Advertisement

‘Car 54' Takes Fatal Detour on the Road to Big Screen

TIMES STAFF WRITER

“Car 54, Where Are You?” (general release), based on the popular Joe E. Ross and Fred Gwynne TV series of the ‘60s, bombs on the big screen in the ‘90s. Thanks to a relentlessly terrible script by many hands, it’s a dumb movie about dumb cops that should have remained on the shelf, where it’s been sitting for over two years.

Gravel-voiced David Johansen stars as Gunther Toody, not exactly Brooklyn’s finest, who gets a new partner in John C. McGinley’s uptight, by-the-book Francis Muldoon after Leo Schnauzer (Al Lewis, from the original series) at last retires. Amid uninspired nonstop shenanigans--many loaded with heavy-handed sexual innuendo--there’s a nominal plot concerning the nailing of a Mafia kingpin, played by Daniel Baldwin as a Robert De Niro impression. (In case we don’t get this, Baldwin is actually required to refer to De Niro). Cop groupie Velma Velour (Fran Drescher) vamps the virginal Muldoon while Toody endures shrewish wife Lucille (Rosie O’Donnell).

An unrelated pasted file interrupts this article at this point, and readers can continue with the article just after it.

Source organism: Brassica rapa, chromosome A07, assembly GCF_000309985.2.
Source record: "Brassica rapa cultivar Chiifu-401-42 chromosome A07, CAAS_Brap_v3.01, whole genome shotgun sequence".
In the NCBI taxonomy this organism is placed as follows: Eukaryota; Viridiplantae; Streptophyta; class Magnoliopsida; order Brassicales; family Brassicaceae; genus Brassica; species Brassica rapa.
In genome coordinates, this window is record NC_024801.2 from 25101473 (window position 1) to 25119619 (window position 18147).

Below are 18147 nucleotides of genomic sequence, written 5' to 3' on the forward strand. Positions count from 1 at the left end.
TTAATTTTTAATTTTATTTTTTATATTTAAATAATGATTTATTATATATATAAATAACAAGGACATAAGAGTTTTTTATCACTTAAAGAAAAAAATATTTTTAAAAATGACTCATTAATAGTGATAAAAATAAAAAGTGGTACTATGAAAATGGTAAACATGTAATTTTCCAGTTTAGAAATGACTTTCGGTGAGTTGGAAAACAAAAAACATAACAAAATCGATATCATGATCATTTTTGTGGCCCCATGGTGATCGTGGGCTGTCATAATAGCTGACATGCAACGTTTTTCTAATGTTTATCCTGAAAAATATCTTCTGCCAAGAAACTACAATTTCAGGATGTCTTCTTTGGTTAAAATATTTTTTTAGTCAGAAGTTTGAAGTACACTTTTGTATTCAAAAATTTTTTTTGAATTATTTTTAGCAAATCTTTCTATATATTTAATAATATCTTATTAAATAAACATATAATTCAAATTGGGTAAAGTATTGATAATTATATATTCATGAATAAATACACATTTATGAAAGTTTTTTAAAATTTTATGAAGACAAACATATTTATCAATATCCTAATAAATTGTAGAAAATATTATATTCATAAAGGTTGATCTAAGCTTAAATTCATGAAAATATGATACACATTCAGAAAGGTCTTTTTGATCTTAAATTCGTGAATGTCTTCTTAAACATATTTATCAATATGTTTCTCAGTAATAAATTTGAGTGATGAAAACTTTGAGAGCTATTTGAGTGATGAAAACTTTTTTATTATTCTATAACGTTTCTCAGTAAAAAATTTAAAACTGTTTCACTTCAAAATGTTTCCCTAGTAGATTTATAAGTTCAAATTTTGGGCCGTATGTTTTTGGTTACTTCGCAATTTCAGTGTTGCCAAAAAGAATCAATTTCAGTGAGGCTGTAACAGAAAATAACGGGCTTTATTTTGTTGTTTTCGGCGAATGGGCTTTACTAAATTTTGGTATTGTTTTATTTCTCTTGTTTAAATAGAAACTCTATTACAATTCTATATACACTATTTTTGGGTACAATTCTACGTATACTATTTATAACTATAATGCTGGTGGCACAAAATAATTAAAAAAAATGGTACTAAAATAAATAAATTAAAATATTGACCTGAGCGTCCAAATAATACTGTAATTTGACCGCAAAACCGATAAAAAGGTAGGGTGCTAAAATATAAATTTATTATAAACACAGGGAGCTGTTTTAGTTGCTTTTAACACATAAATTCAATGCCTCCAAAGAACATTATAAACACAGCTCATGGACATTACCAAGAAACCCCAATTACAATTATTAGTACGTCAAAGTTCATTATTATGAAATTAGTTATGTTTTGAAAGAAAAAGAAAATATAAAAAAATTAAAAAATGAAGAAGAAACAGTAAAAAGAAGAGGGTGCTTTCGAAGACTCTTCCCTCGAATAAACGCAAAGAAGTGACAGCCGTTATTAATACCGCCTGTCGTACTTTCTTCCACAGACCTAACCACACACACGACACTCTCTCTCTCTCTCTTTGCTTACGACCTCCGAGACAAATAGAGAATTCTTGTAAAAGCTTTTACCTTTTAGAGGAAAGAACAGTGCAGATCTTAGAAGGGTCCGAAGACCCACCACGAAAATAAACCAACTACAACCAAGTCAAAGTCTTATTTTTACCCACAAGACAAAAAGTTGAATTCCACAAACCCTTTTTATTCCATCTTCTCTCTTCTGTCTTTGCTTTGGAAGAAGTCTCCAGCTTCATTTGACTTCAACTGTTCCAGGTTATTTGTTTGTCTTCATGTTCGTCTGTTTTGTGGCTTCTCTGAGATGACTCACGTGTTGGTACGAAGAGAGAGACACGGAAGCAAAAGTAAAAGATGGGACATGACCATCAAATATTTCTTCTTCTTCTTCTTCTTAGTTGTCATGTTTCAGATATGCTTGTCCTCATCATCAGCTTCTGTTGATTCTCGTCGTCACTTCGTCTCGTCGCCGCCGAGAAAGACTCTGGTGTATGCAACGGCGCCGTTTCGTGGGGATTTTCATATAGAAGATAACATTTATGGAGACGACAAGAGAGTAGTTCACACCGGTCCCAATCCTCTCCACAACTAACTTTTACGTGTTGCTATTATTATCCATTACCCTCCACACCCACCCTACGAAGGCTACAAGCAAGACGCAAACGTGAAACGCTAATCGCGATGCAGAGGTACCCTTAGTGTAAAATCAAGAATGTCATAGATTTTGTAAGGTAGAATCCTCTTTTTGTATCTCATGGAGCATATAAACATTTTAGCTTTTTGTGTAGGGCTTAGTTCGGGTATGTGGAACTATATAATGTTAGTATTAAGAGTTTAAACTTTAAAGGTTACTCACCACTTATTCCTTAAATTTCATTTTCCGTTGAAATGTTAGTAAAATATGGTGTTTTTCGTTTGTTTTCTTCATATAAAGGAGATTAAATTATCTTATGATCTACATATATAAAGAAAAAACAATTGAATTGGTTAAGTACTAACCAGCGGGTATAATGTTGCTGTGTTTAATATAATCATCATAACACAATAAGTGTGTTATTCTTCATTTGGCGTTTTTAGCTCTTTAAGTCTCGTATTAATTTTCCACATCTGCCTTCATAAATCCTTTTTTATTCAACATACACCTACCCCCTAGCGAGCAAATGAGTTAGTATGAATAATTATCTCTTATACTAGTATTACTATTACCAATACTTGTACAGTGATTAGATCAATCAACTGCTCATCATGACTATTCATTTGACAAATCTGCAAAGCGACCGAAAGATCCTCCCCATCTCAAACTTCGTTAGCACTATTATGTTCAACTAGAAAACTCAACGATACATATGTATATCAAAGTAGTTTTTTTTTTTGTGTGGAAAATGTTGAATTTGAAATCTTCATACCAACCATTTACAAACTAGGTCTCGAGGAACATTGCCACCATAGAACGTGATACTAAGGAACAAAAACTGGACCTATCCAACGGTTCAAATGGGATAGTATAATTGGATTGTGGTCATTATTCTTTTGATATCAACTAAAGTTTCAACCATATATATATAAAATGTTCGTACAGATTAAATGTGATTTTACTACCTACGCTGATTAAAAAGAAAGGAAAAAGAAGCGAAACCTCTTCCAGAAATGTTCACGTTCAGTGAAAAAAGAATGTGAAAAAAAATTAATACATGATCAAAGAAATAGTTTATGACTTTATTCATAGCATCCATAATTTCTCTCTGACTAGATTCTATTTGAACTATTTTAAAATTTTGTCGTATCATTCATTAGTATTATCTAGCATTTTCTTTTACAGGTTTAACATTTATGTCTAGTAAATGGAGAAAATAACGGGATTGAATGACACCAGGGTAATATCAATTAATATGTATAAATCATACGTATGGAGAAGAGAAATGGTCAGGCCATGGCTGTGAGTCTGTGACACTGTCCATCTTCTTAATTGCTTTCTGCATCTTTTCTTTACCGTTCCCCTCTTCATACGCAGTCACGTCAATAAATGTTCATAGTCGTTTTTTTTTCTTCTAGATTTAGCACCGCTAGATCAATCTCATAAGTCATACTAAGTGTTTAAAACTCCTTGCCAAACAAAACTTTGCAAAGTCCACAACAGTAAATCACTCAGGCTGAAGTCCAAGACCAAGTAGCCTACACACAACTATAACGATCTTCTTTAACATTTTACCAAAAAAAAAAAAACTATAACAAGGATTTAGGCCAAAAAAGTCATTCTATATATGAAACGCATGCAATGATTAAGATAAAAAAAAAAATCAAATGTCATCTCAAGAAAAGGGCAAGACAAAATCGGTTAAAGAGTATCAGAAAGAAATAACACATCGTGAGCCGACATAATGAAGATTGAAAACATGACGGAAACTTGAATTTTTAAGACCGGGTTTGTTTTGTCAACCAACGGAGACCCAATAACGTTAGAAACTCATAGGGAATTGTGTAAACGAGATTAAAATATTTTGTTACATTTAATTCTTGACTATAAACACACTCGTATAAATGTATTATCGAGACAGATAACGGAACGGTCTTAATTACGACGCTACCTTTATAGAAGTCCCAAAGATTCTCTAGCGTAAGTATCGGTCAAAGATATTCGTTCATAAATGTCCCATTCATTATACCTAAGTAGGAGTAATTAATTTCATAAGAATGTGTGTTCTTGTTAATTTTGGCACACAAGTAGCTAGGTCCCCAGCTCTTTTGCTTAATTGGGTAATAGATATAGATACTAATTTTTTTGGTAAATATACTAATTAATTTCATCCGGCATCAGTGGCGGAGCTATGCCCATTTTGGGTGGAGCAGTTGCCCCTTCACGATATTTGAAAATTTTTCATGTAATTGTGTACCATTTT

These and others--including Nipsey Rusell, also from the TV series, as the precinct’s none-too-swift captain--are game under Bill Fishman’s energetic direction, but one and all are done in by the dire, dated material. To give credit where credit is due, the film, a seamless blend of Toronto and Brooklyn locales, has colorful settings, but their authenticity serves only to underline the production’s synthetic quality. Wonderfully seedy Coney Island is too good a backdrop to waste on the film’s frenzied finish.

‘Car 54, Where Are You?’

Advertisement

David Johansen: Gunther Toody

John C. McGinley: Francis Muldoon

Fran Drescher: Velma Velour

Rosie O’Donnell: Lucille Toody

Advertisement

An Orion Pictures release. Director Bill Fishman. Producer Robert H. Solo. Screenplay by Erik Tarloff, Ebbe Rose Smith & Peter McCarthy, Peter Crabbe; from a story by Tarloff. Based on the TV series created and produced by Nat Hiken. Cinematographer Rodney Charters. Editors Alan Balsam, Earl Watson. Costumes Margaret M. Mohr. Music Pray for Rain, Bernie Worrell. Production designer Catherine Hardwick. Art director Gregory P. Keen. Set decorator Anthony Greco. Sound Pete Shewchuk. Running time: 1 hour, 29 minutes.

MPAA-rated PG-13 (language, sexual innuendo). Times-guidance: crude sexual double entendre, many suggestive remarks, makes the film unsuitable for youngsters.


Advertisement